This, coupled with banks’ reluctance to drop fixed rates (despite widened profit spreads), has shifted some interest away from 5-year fixed mortgages.
When compared to the average 4.39% 5-year fixed rate, variable rates at prime – 0.60% (1.90%) seem alluring.
We’ve written before about how variables can still make sense for the right kind of borrower (see: variable and fixed costs). Yet, as rates start an uptrend, some people just aren’t comfortable without a fixed mortgage…and that’s fine. It’s essential to be confident in yourterm selection because saving money just isn’t worth it when you get an ulcer in the process.
What many forget (or don’t realize) is that you can always get your feet wet with a variable-rate mortgage, without diving in head-first. It’s done very easily with a hybrid selection
For instance, if you’re leaning heavily towards a fixed rate, you can instead allocate a small percentage to a variable—say 1/3 for example.
On a $200,000 mortgage, that would give you:
66.7% ($133,400) in a 5-year fixed at 4.39% [sample bank rate]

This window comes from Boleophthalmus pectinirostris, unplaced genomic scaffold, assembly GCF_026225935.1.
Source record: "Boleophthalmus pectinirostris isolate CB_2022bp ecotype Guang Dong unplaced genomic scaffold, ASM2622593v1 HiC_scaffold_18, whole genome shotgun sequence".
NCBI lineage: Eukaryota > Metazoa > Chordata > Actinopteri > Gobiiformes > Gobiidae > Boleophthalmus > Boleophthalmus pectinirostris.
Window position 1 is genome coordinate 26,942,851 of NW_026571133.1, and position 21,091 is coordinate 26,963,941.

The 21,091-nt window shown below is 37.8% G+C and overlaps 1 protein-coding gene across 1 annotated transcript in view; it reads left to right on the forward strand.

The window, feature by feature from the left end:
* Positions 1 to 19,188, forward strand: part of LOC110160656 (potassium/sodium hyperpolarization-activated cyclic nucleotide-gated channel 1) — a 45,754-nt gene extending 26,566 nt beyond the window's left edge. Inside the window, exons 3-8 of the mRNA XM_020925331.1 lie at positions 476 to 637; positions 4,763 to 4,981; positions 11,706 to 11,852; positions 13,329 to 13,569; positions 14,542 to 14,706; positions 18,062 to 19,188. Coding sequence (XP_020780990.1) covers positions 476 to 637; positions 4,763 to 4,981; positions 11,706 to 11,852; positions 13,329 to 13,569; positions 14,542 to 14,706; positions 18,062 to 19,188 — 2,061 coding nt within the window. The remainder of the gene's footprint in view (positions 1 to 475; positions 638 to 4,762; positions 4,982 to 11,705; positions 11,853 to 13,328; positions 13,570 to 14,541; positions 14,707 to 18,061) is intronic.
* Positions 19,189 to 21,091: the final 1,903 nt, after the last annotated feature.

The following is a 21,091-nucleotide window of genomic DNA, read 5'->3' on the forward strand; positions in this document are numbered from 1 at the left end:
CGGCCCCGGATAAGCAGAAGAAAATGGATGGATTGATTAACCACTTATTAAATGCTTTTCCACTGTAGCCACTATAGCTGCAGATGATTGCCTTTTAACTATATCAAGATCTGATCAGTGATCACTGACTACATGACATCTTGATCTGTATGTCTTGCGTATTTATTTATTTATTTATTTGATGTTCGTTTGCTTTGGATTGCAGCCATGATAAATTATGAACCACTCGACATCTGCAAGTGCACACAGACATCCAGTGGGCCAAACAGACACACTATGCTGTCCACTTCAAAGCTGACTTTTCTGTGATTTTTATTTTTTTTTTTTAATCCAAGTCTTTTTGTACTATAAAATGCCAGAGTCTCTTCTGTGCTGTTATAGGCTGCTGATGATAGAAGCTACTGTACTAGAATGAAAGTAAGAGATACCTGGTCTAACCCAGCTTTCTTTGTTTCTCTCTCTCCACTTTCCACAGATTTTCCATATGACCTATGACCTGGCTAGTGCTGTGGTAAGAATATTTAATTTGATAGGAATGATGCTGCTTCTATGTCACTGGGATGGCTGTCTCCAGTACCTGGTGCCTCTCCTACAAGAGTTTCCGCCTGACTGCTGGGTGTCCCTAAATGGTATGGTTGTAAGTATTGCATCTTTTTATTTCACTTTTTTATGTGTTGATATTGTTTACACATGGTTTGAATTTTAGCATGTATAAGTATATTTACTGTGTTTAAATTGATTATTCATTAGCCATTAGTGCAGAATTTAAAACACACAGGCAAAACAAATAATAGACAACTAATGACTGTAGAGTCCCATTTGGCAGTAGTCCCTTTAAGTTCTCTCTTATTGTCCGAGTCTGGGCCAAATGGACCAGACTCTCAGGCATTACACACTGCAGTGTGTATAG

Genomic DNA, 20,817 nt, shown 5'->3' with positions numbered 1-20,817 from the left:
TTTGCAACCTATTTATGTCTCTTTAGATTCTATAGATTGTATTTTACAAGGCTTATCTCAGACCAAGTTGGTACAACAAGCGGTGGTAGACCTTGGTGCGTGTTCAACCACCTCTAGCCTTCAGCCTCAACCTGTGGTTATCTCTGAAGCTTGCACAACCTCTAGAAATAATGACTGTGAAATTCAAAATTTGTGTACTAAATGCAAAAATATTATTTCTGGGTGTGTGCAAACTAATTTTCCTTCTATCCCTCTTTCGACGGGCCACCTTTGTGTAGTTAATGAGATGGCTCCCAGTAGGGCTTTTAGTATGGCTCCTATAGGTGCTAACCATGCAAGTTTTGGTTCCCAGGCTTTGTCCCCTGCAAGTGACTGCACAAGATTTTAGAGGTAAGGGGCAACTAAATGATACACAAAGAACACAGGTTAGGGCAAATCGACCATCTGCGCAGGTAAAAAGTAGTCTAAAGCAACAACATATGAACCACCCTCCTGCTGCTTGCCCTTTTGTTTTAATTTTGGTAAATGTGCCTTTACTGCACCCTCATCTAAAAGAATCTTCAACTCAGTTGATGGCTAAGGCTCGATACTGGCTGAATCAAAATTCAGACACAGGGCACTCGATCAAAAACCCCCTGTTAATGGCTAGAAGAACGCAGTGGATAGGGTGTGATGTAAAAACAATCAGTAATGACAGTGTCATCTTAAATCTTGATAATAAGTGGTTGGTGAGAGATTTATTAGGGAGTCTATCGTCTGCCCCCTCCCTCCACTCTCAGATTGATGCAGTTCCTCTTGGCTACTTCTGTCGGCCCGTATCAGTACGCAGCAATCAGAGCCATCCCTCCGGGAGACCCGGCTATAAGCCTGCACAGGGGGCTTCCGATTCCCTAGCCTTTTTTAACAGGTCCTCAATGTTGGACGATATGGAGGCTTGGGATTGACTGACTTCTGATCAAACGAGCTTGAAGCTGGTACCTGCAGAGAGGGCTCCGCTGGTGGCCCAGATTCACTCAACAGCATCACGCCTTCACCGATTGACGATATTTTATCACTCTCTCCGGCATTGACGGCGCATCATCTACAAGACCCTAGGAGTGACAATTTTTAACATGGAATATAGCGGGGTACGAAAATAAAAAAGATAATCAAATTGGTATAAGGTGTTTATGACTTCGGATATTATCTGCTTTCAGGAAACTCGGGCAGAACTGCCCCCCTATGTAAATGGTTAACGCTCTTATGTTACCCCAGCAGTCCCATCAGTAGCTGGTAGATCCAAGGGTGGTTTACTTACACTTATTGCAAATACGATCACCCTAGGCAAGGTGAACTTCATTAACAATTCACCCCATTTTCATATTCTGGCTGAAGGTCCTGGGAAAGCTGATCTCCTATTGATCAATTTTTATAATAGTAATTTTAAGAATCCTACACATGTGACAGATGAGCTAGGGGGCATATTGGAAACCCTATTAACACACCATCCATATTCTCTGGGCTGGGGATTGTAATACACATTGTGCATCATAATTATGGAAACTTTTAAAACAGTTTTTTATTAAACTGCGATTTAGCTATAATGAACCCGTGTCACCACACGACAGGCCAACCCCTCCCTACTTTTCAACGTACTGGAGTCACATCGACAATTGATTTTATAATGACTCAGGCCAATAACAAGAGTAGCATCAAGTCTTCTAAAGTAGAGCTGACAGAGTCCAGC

33.3% ($66,600) in a 5-year variable at 2.00% [sample bank rate]
If you assumed a 2.50 percentage point increase in prime by year-end 2011 (a common economist forecast), this decision could hypothetically save you about $669 over 60 months with only 33% of the risk of going all-variable.*
Some might ask, “Why not go 100% variable if the odds back variables?” You can ask the same question about stocks and bonds. History has shown that equities handily trounce bonds long-term. But, just because the odds are good doesn’t mean a 100%-equity portfolio is right for everyone.
People have different pain thresholds when it comes to money. For well-qualified borrowers, however, dipping a toe in the variable-rate pool is often better than not getting in at all.
* Assumes a 25-year amort and 25 bps rate
Article by Canadian Mortgage Trends